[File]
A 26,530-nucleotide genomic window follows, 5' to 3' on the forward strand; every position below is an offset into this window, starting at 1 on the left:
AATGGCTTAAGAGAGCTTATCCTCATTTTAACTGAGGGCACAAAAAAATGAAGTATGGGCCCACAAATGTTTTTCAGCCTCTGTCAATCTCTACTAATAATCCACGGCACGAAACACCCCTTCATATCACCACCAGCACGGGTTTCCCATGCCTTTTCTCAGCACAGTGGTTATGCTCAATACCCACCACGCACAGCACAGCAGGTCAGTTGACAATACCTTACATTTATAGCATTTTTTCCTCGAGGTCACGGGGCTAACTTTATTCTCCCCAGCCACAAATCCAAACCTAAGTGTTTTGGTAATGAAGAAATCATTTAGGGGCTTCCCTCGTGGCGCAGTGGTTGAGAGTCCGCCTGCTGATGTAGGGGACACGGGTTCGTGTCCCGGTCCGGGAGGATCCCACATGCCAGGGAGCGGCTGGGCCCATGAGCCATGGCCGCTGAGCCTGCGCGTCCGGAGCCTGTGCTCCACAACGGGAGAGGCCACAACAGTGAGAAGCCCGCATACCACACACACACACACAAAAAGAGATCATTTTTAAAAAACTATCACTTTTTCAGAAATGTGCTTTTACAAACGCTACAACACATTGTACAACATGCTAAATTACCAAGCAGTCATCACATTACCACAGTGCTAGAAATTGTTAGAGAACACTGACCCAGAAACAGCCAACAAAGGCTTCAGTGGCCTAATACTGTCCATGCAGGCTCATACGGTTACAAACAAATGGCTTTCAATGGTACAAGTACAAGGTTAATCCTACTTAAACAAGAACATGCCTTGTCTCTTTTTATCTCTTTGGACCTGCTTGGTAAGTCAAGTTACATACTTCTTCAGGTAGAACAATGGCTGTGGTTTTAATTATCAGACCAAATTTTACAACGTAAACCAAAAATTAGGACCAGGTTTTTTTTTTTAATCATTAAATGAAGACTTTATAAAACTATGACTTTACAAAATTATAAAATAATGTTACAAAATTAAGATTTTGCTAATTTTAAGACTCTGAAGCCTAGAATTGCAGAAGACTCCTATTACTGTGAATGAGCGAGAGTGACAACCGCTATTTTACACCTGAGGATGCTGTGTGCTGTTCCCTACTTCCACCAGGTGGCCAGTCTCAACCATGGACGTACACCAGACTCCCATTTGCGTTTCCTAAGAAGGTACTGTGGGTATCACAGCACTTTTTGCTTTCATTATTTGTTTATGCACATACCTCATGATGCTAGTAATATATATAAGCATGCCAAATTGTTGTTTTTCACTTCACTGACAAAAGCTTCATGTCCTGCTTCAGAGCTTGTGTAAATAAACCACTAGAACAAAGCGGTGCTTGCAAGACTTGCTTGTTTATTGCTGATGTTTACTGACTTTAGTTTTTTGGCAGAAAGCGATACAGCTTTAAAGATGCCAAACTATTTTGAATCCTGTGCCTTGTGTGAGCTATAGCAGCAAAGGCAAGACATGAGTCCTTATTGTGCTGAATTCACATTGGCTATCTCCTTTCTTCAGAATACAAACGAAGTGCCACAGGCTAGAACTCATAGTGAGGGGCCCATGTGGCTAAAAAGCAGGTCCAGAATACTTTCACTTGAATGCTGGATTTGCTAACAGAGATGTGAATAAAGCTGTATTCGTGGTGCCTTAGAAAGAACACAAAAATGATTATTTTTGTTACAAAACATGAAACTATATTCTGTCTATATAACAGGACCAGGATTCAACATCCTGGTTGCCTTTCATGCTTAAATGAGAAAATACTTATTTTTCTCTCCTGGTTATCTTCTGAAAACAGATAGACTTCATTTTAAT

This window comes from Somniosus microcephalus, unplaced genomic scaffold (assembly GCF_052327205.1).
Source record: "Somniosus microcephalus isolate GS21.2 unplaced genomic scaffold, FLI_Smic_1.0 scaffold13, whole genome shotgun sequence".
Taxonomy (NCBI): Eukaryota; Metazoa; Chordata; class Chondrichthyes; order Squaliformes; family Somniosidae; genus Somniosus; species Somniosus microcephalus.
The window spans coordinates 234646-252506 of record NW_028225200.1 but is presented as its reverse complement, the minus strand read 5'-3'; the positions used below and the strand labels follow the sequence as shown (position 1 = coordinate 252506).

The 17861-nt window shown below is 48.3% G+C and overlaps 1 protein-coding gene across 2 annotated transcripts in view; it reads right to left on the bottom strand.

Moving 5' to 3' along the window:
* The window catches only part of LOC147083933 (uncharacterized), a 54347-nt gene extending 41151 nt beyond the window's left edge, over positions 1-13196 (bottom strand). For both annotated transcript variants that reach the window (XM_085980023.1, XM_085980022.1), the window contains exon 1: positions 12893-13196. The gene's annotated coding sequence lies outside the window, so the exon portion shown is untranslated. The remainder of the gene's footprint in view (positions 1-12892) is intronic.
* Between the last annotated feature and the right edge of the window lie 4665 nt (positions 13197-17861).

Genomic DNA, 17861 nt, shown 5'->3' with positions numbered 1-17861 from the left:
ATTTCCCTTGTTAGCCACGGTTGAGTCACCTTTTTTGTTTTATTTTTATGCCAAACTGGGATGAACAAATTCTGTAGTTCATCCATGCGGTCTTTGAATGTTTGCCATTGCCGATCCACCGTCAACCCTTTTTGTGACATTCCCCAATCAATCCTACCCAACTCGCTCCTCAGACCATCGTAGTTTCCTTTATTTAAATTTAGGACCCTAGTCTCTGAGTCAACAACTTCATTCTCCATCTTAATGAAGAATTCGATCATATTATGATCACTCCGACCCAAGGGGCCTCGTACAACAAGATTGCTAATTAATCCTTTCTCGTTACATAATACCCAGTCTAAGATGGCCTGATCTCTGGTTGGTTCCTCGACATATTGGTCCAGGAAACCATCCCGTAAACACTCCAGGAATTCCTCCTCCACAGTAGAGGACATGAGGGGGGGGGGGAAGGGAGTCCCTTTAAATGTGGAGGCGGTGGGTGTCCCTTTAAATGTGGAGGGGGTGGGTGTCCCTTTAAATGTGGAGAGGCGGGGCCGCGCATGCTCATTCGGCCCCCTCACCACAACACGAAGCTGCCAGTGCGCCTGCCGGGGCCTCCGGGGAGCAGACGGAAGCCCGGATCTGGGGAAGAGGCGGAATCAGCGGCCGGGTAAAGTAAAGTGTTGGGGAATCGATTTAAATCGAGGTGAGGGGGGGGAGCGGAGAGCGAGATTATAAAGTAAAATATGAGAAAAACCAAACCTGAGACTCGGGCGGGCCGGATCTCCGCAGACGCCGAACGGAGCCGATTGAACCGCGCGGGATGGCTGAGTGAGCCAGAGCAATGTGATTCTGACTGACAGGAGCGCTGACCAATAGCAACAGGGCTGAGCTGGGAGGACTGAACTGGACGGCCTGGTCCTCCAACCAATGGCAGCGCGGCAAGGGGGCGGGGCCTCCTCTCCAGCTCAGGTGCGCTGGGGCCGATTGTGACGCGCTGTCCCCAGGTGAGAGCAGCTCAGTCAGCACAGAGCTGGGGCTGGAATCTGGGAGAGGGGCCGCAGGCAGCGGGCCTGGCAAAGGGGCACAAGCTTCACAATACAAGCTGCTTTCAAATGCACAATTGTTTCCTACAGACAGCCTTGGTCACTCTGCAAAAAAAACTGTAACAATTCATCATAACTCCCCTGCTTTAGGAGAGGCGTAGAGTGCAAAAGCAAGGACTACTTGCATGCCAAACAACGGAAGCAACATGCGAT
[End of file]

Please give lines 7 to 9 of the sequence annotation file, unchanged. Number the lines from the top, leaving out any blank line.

The 17861-nt window shown below is 48.3% G+C and overlaps 1 protein-coding gene across 2 annotated transcripts in view; it reads right to left on the bottom strand.

Moving 5' to 3' along the window:
* The window catches only part of LOC147083933 (uncharacterized), a 54347-nt gene extending 41151 nt beyond the window's left edge, over positions 1-13196 (bottom strand). For both annotated transcript variants that reach the window (XM_085980023.1, XM_085980022.1), the window contains exon 1: positions 12893-13196. The gene's annotated coding sequence lies outside the window, so the exon portion shown is untranslated. The remainder of the gene's footprint in view (positions 1-12892) is intronic.